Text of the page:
Sunday, 28 June 2009

Indians in the Gulf are poor money savers

By Syed Akbar
Hyderabad: Life is not rosy for lakhs of Indians employed in the Gulf Cooperation Council countries as only five per cent of the NRIs there earn enough to lead a normal life on return to India.
An on-line and field survey conducted by Pravasi Bandhu Welfare Trust, a Dubai-based non-governmental organisation working for bettering the lives of Indian workers in GCC countries, a whopping 95 per cent of NRIs in the Gulf do not save anything and return empty handed to India even after working for a decade. Only five per cent of the Indian labour force including the white collared bring enough money to live happily back home.
Trust chairman KV Shamsuddin told this correspondent that though only 10 per cent of Indian workers in GCC nations live with families, a majority of them fail to save sufficient money due to low wages and high expenditure on medical treatment. Contrary to the popular belief that Indian workers earn high salaries in the Gulf, a minuscule 15 per cent of NRIs get salaries upward of 4500 Dirhams. As many as 34 per cent of employees do not save at all while only two per cent of NRI families back home save something for future. The salary is as low as 350 Dirhams which works out to just 100 US dollars or Rs 4,500 a month.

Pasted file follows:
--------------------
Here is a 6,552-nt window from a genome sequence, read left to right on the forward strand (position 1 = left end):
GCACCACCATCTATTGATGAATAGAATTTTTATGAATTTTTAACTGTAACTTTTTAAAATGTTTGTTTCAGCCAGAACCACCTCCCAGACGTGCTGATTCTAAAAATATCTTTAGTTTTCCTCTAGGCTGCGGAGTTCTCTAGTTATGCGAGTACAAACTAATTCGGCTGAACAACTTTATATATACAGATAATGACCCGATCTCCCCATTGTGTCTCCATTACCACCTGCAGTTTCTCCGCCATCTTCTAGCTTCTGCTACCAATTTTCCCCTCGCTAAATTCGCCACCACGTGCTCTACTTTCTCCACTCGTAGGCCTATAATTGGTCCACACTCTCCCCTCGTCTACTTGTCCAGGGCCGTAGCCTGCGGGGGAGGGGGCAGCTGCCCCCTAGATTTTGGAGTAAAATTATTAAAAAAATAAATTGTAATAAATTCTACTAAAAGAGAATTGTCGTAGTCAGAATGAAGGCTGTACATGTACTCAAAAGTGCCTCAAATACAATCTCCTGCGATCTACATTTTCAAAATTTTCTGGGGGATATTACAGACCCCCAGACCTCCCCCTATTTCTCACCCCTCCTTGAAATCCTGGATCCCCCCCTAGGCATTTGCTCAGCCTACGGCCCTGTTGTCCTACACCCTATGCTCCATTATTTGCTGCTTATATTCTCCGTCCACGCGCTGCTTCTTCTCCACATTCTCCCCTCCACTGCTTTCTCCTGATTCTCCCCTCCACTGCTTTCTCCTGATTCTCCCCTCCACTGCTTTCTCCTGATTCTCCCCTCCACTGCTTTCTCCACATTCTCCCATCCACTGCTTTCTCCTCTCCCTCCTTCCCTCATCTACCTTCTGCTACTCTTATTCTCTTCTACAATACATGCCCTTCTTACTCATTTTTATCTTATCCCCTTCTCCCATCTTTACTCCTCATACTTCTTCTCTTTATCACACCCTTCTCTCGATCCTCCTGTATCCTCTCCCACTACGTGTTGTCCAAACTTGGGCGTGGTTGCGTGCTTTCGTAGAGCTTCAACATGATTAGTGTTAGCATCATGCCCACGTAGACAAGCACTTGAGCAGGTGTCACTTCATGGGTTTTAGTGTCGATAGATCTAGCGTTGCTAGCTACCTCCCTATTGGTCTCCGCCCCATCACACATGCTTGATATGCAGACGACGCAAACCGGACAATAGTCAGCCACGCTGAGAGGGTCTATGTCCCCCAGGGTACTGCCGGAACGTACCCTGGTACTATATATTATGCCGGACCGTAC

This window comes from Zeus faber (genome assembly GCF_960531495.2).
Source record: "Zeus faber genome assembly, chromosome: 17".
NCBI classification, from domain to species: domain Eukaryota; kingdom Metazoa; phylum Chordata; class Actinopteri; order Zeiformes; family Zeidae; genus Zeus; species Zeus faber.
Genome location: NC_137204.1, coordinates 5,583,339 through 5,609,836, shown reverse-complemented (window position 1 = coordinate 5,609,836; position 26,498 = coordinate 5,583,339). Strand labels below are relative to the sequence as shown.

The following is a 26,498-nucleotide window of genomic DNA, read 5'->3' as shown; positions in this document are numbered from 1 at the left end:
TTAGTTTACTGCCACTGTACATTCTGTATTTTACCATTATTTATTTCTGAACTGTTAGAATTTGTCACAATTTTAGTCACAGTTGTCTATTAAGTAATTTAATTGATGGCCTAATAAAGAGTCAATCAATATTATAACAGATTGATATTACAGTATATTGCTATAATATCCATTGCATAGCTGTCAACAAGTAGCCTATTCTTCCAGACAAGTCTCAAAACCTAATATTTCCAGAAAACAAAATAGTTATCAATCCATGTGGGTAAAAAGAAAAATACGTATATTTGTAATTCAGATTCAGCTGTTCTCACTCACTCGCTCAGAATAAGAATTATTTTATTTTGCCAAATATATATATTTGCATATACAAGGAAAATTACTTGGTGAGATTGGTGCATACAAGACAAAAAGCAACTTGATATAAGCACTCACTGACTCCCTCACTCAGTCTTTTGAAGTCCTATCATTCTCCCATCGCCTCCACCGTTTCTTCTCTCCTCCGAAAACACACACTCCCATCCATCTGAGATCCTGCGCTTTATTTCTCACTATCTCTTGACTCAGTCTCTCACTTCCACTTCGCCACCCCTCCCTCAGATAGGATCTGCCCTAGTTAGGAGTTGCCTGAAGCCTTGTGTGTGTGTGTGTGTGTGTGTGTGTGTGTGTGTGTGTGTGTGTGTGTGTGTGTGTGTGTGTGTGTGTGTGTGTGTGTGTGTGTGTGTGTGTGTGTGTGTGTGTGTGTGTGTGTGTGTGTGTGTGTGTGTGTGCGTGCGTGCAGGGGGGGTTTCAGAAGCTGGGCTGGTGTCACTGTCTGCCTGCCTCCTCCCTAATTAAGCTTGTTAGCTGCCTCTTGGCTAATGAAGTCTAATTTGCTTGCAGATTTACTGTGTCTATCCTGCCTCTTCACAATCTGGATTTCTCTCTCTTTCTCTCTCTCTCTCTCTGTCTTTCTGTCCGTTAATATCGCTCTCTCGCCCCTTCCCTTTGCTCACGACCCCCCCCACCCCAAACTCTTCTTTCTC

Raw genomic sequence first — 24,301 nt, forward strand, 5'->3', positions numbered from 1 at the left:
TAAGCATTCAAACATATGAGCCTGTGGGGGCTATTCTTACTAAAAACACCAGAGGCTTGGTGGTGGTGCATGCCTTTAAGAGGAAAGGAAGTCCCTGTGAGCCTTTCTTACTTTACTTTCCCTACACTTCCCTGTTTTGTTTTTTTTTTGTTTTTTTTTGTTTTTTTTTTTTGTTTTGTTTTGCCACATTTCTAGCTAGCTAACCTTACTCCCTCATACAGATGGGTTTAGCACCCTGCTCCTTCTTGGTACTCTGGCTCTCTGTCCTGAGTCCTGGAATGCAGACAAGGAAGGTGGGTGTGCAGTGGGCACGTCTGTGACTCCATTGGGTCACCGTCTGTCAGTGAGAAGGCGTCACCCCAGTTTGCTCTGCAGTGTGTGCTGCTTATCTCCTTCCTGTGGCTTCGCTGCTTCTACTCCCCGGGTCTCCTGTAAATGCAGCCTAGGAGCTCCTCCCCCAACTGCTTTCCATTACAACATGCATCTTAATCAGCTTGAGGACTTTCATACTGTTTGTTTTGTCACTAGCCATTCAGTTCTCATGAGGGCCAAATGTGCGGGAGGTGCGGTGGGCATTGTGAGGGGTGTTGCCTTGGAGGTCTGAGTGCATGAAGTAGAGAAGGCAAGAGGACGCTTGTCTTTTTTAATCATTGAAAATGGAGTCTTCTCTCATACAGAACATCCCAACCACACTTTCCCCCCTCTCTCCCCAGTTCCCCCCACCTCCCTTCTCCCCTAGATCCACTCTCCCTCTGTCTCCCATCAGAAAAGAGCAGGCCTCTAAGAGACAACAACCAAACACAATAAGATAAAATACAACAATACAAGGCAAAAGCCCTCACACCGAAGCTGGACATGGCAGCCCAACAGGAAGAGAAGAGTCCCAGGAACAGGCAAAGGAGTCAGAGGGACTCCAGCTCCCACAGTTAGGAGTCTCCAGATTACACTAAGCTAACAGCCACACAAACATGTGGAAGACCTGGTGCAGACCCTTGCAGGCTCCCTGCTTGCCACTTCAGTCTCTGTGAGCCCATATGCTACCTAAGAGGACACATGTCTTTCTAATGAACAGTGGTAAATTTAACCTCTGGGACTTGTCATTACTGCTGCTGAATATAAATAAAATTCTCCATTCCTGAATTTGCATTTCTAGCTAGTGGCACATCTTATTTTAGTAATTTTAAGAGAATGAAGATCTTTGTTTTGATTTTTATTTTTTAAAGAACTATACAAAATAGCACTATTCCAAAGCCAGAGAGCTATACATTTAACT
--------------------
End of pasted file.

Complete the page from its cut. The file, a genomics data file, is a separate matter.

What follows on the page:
"We have conducted a survey among middle and low income expatriate Indians in GCC and found only 5 per cent had some financial resources to have some monthly income back home when they return," Shamshuddin said.
The regular remittance to families in India is spent on domestic needs, acquiring a house or on marriage of sisters/daughters. And when they return home, there's hardly anything left. So they once again leave India for the Gulf for re-employment, the survey pointed out.
The most important observation of the survey is that the middle income NRIs in the Gulf sacrifice even basic necessities leading a life of deprivation for their families back home. They work hard in extreme climates, saving and remitting maximum possible funds to give good life to their families.
But only two percent of the families save from the remittance. Even though 98 per cent had agreed that the lifestyle of their families had improved, only 5 per cent felt they could lead a comfortable life if they go back for permanent settlement in India.

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Syed Akbar in an island in river Godavari with Papikonda hills in the background

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Syed Akbar at the 11th Conference of Parties to the United Nations Convention on Biological Diversity